The Berbers who call themselves the i-Mazigh-en (Greek: Mazices), or the free people, who speak Amazigh: (Tamaziɣt, or Tamazigh), too were Arabized like the Spaniards. How many of their loanwords are claimed as being of Moorish origin?  But that's a tale for another day.

The blog post English Words from Arabic, has a better handle on it:
Some words are borrowed directly from Arabic; but most of these words have taken the scenic route, through Spanish, Italian, and/or French; or through Turkish, Persian, or Urdu; or through Hebrew or Latin.
It is estimated that about 8% percent of Spanish vocabulary is of Arabic origin (6% Portuguese) but they are mostly uncommon, archaic verbs, including derivations and compounds. Just to confound things, many Arabic words were already in use in Spain long before the Muslim invasion.

Many of the Spanish-Arabic words took the same route as Arabic words into English. At least zompist.com notes the Latin and Greek origin of several Arabic words. The OED may list over 900 words in English from the Arabic, but there are also many words borrowed from unspecified Semitic languages (cumin, myrrh, sesame) from ancient times.

 I'd suggest that budding Spanish scholars carefully examine the (pre)historic "scenic route" that traveling words tend to take, before leaping to conclusions and claiming all those Spanish words as being Moorish in origin. And don't forget the Latin f- becomes the Spanish h-; or o-; so all those words that begin with f/h/o need to be carefully vetted. Some other words hide behind the definite article al- which most Arabic loanwords tend to begin with.

A smattering of of the six dialects of Afro-Asiatic Berber, the extinct Guanche language, and Celto-Iberian languages might also be of some linguistic use to budding Spanish scholars, as well as Arabic to source out some of those word origins. And it would help if they were also conversant in Portuguese, Galician, Astur-Leonese, Basque, Aragonese, Occitan and Catalan as well, before posting such claims.

More links:

Similarities Between Spanish And Arabic This is the video that kicked this blog post off. Read the comments. Someone suggeted more relevant words of Arabic origin to use: ahorrar (to save), arrinconar (to corner), acicalar (to make pretty), fanfarronear (to boast), holgazanear (to laze around), jorobar (to annoy), zarandear (to shake), enchufar (to plug), azotar (to smack), alquilar (to rent), atracar (to burgle), almacenar (to store), alardear (to show-off), enloquecer (to go crazy). (I haven't looked them up to verify if they're all of Arabic origin.)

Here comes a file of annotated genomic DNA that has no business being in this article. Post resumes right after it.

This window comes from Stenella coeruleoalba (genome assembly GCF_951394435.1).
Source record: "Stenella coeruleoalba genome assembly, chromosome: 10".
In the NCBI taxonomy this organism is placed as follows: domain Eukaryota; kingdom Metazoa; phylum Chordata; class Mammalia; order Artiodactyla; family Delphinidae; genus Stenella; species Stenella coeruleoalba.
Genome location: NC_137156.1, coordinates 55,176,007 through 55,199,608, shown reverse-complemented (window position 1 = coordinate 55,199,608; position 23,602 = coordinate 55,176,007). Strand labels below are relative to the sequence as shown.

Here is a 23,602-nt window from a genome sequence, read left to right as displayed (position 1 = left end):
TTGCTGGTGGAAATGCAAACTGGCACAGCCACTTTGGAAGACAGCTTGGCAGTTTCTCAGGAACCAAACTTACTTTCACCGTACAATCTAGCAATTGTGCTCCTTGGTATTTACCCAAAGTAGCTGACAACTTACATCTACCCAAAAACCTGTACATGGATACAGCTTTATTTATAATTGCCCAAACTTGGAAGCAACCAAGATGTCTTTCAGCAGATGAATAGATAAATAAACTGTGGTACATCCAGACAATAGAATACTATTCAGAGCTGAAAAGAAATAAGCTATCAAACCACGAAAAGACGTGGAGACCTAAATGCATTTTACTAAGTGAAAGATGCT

Arabic language influence on the Spanish language

Moorish Invasion Added to Spanish Vocabulary

History of the Spanish language: The interaction of Afro-Romance varieties and Ibero-Romance dialects has yet to be studied. Those African speakers also referred to their language as "Latine". Mozarabic speakers, Christian Andalusi Romance, and Sephardic Jewish Ladino, or Ladin speakers who lived under Muslim rule, also contributed to Spanish. To generally confuse you, these dialects were written in a weird hybrid Arabic vs Latin, or Hebrew script, but that doesn't make the words Arabic. What's cool is that archaic Latin sound clusters were preserved. The Lord's Prayer in Mozarabic is easily understood:
Padre nostro que yes en el ciel,
santificat siad lo teu nomne.
Venya a nos el teu regno.
Fayadse la tua voluntade
ansi en la terra como en el ciel

Top 10 Spanish Words of Arabic Origin (2012) Asesino-Assassin-hashishiyyin—but it's probably spurious, from the Persian?, it doesn't seem to enter Arabic until the 12th c.; Ojala-Hopefully-wa sha allah; now that seems pretty straightforward; Almohada-Pillow-al-miḵadda, which looks suspiciously related to the Galician
alfombra-carpet-alḥánbal/ ḥanbal (f/h swap), also a Moroccan word for tapestry, so it could be Berber as the Al-Mohad was a 12th c. Islamic Berber dynasty in Andalucia; however, adobe is from Middle Egyptian dj-b-t, mud (c. 2000 BC); which was borrowed into Arabic as al-tub, and entered into Spanish via the long scenic route. Azúcar entered into Spanish from India via Sanskrit sharkara, via Persian shakar, and then Arabic sukkar.

Another post on 10 Spanish Words with Arabic Origin (2015) Not sure who stole the post from who, this one has an introduction (but no Arabic). "In 711 C.E., Arab armies began the conquest of the Iberian Peninsula. With the conquest, the hispanomusulmanes, as they're called in Spanish, brought the Arabic architecture, art, and of course, the language. Over time, Arabic expressions mixed with old Spanish vocabulary to become the Spanish dialect that most Spanish-speaking countries use today: castellano (Castilian Spanish). Even as the Spanish kingdom expelled the Arab empire from the region in 1492, Castilian Spanish retains approximately 8,000 words with Arabic origin to this day."

44 Spanish words with Arabic origin Although these words entered Spanish through Arabic (except “café”, “jirafa”, “algebra”, “algoritmo” and “máscara” which came via Latin and Italian), some Arabic words originated in other languages: Persian or Sanskrit. (But the site doesn't list them....)

Pre-Islamic Arabia

Indo-European vocabulary

This blog morphed from a post on Brian Kerven's page: I wish I had saved the first draft. This is about three revisions in: This video would've been way more interesting if they'd actually used more Arabic words as examples. Any Spanish word what begins with the article, al-, is usually Arabic, like azúcar, /sukkar; aceite/ az-zeit.

Sugar is from the Sanskrit sharkara (Per
sian shakar. Med.l Latin succarum), The Arabic word sukkar was borrowed into Italian (zucchero), and Spanish (azucar, with the Arabic article).
Scorpion: Latin scorpionem, from Greek skorpios. Spanish alacran is from Arabic al-'aqrab. Hasta comes from the Arabic word hata.

Guitar: from Latin cithara, from Greek kithara. The Arabic word is perhaps from Spanish or Greek. Or maybe vice versa. No clear link. Lute/laúd is clearly Arabic al-'ud.

But music is not an Arabic word; it comes from the Greek. Nor is blouse; but an argument could be made for Egyptian origin. Med. Latin pelusia. Nor is pantaloon, after a Venetian saint: of Greek origin. Nor is chemise, from Late Latin camisia "shirt, tunic" (also source of Italian camicia, Spanish camisa); originally a soldier's word, probably via the Gaulish.